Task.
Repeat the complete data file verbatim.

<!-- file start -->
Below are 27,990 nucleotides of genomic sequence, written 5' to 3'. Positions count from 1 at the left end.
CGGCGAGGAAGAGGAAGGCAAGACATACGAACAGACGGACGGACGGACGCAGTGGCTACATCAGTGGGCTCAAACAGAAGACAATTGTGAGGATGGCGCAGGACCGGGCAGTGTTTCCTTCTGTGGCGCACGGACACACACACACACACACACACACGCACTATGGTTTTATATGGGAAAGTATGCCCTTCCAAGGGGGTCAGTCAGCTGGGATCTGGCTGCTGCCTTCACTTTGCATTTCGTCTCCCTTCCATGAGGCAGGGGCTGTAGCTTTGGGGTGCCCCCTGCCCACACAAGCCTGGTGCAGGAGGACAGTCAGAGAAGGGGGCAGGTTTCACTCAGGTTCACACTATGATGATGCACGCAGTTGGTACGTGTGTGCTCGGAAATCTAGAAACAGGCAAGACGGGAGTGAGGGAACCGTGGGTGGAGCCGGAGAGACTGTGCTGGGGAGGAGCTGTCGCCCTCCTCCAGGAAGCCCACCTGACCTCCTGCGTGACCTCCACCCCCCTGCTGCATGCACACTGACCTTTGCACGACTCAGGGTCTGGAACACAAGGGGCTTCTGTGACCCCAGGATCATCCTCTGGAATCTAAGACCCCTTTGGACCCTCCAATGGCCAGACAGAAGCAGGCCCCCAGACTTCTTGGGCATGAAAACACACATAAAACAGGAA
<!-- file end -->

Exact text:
Below are 27,990 nucleotides of genomic sequence, written 5' to 3'. Positions count from 1 at the left end.
CGGCGAGGAAGAGGAAGGCAAGACATACGAACAGACGGACGGACGGACGCAGTGGCTACATCAGTGGGCTCAAACAGAAGACAATTGTGAGGATGGCGCAGGACCGGGCAGTGTTTCCTTCTGTGGCGCACGGACACACACACACACACACACACACGCACTATGGTTTTATATGGGAAAGTATGCCCTTCCAAGGGGGTCAGTCAGCTGGGATCTGGCTGCTGCCTTCACTTTGCATTTCGTCTCCCTTCCATGAGGCAGGGGCTGTAGCTTTGGGGTGCCCCCTGCCCACACAAGCCTGGTGCAGGAGGACAGTCAGAGAAGGGGGCAGGTTTCACTCAGGTTCACACTATGATGATGCACGCAGTTGGTACGTGTGTGCTCGGAAATCTAGAAACAGGCAAGACGGGAGTGAGGGAACCGTGGGTGGAGCCGGAGAGACTGTGCTGGGGAGGAGCTGTCGCCCTCCTCCAGGAAGCCCACCTGACCTCCTGCGTGACCTCCACCCCCCTGCTGCATGCACACTGACCTTTGCACGACTCAGGGTCTGGAACACAAGGGGCTTCTGTGACCCCAGGATCATCCTCTGGAATCTAAGACCCCTTTGGACCCTCCAATGGCCAGACAGAAGCAGGCCCCCAGACTTCTTGGGCATGAAAACACACATAAAACAGGAA